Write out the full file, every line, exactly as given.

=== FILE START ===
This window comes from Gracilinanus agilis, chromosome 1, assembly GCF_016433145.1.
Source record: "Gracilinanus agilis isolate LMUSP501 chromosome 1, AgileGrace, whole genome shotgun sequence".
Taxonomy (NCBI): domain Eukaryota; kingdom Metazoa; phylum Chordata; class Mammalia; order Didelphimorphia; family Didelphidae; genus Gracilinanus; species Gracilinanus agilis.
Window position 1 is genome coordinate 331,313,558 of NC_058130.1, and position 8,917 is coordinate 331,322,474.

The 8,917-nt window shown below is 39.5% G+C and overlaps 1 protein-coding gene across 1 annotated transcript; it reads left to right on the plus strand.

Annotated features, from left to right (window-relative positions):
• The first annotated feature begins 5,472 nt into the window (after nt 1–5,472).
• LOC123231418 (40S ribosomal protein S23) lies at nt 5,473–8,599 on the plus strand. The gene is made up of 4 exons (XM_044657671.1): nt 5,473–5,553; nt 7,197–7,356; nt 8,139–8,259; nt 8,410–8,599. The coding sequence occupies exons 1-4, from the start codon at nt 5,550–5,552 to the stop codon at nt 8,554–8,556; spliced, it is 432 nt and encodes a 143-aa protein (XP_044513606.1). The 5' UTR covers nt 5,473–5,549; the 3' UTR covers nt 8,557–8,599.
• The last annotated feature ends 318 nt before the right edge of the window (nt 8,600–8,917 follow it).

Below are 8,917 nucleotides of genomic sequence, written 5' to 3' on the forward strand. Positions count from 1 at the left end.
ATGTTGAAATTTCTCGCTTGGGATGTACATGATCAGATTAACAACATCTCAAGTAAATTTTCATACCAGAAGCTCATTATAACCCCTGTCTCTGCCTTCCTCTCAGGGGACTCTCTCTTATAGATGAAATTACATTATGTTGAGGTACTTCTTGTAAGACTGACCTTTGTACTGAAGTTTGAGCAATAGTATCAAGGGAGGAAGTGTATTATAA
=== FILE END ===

This window comes from Gracilinanus agilis, chromosome 1, assembly GCF_016433145.1.
Source record: "Gracilinanus agilis isolate LMUSP501 chromosome 1, AgileGrace, whole genome shotgun sequence".
Taxonomy (NCBI): domain Eukaryota; kingdom Metazoa; phylum Chordata; class Mammalia; order Didelphimorphia; family Didelphidae; genus Gracilinanus; species Gracilinanus agilis.
Window position 1 is genome coordinate 331,313,558 of NC_058130.1, and position 8,917 is coordinate 331,322,474.

The 8,917-nt window shown below is 39.5% G+C and overlaps 1 protein-coding gene across 1 annotated transcript; it reads left to right on the plus strand.

Annotated features, from left to right (window-relative positions):
• The first annotated feature begins 5,472 nt into the window (after nt 1–5,472).
• LOC123231418 (40S ribosomal protein S23) lies at nt 5,473–8,599 on the plus strand. The gene is made up of 4 exons (XM_044657671.1): nt 5,473–5,553; nt 7,197–7,356; nt 8,139–8,259; nt 8,410–8,599. The coding sequence occupies exons 1-4, from the start codon at nt 5,550–5,552 to the stop codon at nt 8,554–8,556; spliced, it is 432 nt and encodes a 143-aa protein (XP_044513606.1). The 5' UTR covers nt 5,473–5,549; the 3' UTR covers nt 8,557–8,599.
• The last annotated feature ends 318 nt before the right edge of the window (nt 8,600–8,917 follow it).

Below are 8,917 nucleotides of genomic sequence, written 5' to 3' on the forward strand. Positions count from 1 at the left end.
ATGTTGAAATTTCTCGCTTGGGATGTACATGATCAGATTAACAACATCTCAAGTAAATTTTCATACCAGAAGCTCATTATAACCCCTGTCTCTGCCTTCCTCTCAGGGGACTCTCTCTTATAGATGAAATTACATTATGTTGAGGTACTTCTTGTAAGACTGACCTTTGTACTGAAGTTTGAGCAATAGTATCAAGGGAGGAAGTGTATTATAA